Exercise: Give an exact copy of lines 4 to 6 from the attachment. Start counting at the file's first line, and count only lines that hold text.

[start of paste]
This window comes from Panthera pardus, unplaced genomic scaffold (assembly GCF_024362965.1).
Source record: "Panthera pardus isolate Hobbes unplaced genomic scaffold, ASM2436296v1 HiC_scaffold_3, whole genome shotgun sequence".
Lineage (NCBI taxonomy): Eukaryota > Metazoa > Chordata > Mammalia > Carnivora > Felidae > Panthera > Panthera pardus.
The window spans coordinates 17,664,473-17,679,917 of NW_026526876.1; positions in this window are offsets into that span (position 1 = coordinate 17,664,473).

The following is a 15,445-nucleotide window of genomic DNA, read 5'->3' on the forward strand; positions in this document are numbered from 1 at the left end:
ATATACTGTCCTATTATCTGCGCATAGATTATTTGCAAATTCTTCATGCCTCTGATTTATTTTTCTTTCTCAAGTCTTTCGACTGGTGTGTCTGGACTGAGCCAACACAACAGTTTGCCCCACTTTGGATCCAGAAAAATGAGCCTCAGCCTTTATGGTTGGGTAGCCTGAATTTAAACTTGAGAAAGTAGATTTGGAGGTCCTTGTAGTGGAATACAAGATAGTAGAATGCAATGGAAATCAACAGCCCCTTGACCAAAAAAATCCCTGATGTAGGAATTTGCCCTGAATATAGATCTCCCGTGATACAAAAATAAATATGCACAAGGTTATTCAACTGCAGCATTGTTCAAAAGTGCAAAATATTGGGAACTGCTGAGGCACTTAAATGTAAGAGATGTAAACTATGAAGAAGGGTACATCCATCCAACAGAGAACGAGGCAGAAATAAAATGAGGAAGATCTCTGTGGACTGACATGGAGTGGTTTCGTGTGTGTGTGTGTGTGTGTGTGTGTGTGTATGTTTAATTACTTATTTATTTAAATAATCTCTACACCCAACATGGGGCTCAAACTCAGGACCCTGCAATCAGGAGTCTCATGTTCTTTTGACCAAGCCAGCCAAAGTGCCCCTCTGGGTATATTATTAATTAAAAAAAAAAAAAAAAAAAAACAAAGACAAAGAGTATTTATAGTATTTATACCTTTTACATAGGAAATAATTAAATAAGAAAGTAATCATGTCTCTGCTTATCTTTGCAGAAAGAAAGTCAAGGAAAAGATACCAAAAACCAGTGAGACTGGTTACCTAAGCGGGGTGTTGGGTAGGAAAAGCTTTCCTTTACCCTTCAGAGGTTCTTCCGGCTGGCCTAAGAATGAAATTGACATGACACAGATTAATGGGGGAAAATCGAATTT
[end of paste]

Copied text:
The window spans coordinates 17,664,473-17,679,917 of NW_026526876.1; positions in this window are offsets into that span (position 1 = coordinate 17,664,473).

The following is a 15,445-nucleotide window of genomic DNA, read 5'->3' on the forward strand; positions in this document are numbered from 1 at the left end:
ATATACTGTCCTATTATCTGCGCATAGATTATTTGCAAATTCTTCATGCCTCTGATTTATTTTTCTTTCTCAAGTCTTTCGACTGGTGTGTCTGGACTGAGCCAACACAACAGTTTGCCCCACTTTGGATCCAGAAAAATGAGCCTCAGCCTTTATGGTTGGGTAGCCTGAATTTAAACTTGAGAAAGTAGATTTGGAGGTCCTTGTAGTGGAATACAAGATAGTAGAATGCAATGGAAATCAACAGCCCCTTGACCAAAAAAATCCCTGATGTAGGAATTTGCCCTGAATATAGATCTCCCGTGATACAAAAATAAATATGCACAAGGTTATTCAACTGCAGCATTGTTCAAAAGTGCAAAATATTGGGAACTGCTGAGGCACTTAAATGTAAGAGATGTAAACTATGAAGAAGGGTACATCCATCCAACAGAGAACGAGGCAGAAATAAAATGAGGAAGATCTCTGTGGACTGACATGGAGTGGTTTCGTGTGTGTGTGTGTGTGTGTGTGTGTGTGTATGTTTAATTACTTATTTATTTAAATAATCTCTACACCCAACATGGGGCTCAAACTCAGGACCCTGCAATCAGGAGTCTCATGTTCTTTTGACCAAGCCAGCCAAAGTGCCCCTCTGGGTATATTATTAATTAAAAAAAAAAAAAAAAAAAAACAAAGACAAAGAGTATTTATAGTATTTATACCTTTTACATAGGAAATAATTAAATAAGAAAGTAATCATGTCTCTGCTTATCTTTGCAGAAAGAAAGTCAAGGAAAAGATACCAAAAACCAGTGAGACTGGTTACCTAAGCGGGGTGTTGGGTAGGAAAAGCTTTCCTTTACCCTTCAGAGGTTCTTCCGGCTGGCCTAAGAATGAAATTGACATGACACAGATTAATGGGGGAAAATCGAATTT